Long Beach Township Police Practice Positive Reinforcement

Photo courtesy Long Beach Township Police Department

LONG BEACH – Free ice cream just for wearing you helmet? It’s a real thing!

Numerous police departments throughout the county, and even the state, have been rewarding local kids with free ice cream as part of a widespread safety awareness program, including our own Long Beach Township Police.

Long Beach Township Police have been handing out Safe Kid Award coupons that entitle children under 17 to a free cup or cone of ice cream if they are caught wearing a helmet.

According to Chief Andrew Deely of the Long Beach Township Police, their program was started by (retired) Capt. Paul Vereb.

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“[Vereb] was instrumental in getting local ice cream shops to participate and donate so generously to support this initiative. The program is continuing under Officer Megan Keller,” said Deely.

Long Beach Police are also partners with North Jersey Transportation Planning Authority (NJTPA), hoping to not only raise awareness among bicyclists but also pedestrians and motorists, said Deely.

David Behrend, director of communications for the NJTPA, explained that these programs “are particularly well-suited to shore towns” because of the influx of people outside during the summer months.

NJTPA works with the Long Beach Police to put on this program as well as other safety programs, as part of their Street Smart NJ campaign to improve pedestrian safety. Behrend noted that Long Beach was one of the first shore communities to do something like this, beginning back in 2013.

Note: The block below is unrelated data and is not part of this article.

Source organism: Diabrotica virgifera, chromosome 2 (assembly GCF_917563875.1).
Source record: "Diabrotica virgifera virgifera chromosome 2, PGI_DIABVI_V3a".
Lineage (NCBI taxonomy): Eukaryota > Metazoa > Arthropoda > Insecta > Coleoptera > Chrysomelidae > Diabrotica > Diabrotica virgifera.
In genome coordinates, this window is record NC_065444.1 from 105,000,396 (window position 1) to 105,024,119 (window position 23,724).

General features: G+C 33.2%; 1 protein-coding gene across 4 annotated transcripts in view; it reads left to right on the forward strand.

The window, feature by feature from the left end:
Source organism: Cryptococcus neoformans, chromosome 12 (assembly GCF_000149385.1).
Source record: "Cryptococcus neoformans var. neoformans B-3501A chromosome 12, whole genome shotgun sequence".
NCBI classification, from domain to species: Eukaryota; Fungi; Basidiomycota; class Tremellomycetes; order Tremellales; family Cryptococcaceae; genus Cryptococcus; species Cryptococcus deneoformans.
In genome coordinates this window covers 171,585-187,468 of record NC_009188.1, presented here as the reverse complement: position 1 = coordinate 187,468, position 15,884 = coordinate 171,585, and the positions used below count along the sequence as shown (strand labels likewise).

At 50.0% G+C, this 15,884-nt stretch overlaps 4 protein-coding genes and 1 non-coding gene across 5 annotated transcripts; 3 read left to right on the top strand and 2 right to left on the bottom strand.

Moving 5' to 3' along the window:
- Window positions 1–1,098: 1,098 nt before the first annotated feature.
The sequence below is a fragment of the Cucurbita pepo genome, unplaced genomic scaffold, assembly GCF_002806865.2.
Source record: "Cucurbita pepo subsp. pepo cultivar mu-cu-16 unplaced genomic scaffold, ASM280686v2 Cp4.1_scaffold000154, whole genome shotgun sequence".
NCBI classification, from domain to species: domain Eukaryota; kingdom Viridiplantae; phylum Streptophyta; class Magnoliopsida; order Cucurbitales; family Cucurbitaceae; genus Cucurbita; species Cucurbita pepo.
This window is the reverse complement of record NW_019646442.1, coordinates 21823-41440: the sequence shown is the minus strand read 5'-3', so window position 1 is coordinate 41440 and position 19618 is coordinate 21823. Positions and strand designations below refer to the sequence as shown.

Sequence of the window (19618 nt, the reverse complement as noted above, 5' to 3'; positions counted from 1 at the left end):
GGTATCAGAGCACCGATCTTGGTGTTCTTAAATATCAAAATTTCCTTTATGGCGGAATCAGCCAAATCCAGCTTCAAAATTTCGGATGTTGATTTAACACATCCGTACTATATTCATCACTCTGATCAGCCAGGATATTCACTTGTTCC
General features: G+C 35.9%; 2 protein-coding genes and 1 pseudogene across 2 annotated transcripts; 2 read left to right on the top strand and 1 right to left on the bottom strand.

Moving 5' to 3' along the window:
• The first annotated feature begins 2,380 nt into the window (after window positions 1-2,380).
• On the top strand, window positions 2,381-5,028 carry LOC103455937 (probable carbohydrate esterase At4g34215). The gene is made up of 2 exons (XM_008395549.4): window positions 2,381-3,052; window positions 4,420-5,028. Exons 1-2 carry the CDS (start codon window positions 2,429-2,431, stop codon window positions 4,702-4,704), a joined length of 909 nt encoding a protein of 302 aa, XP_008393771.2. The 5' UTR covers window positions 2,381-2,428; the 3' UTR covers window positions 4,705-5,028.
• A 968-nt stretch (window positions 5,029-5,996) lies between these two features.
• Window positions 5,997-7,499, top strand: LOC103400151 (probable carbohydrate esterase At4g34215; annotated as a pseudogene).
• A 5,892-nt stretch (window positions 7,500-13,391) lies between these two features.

The programs use positive reinforcement by rewarding good behavior to reinforce safety practices in kids (as well as adults).

“The intent was and continues to reward children who are operating their bicycles in a safe manner as well as wearing their helmets as required,” Deely explained. “The feedback is positive and I have received numerous calls and correspondence regarding the program, some parents even saying I wish my police department back home did something like this.”

Deely believes the program to have a positive impact on the local community, noting that the officers run out of cards by the end of the summer.

“The interaction with the children is also very positive, whether it’s a warning or a reward,” he added.

Other local departments such as Beachwood, Toms River, and Howell, among others, have also put on their own version of the program to encourage safety practices among the children in their community. The programs also increase opportunities for positive interaction with law enforcement.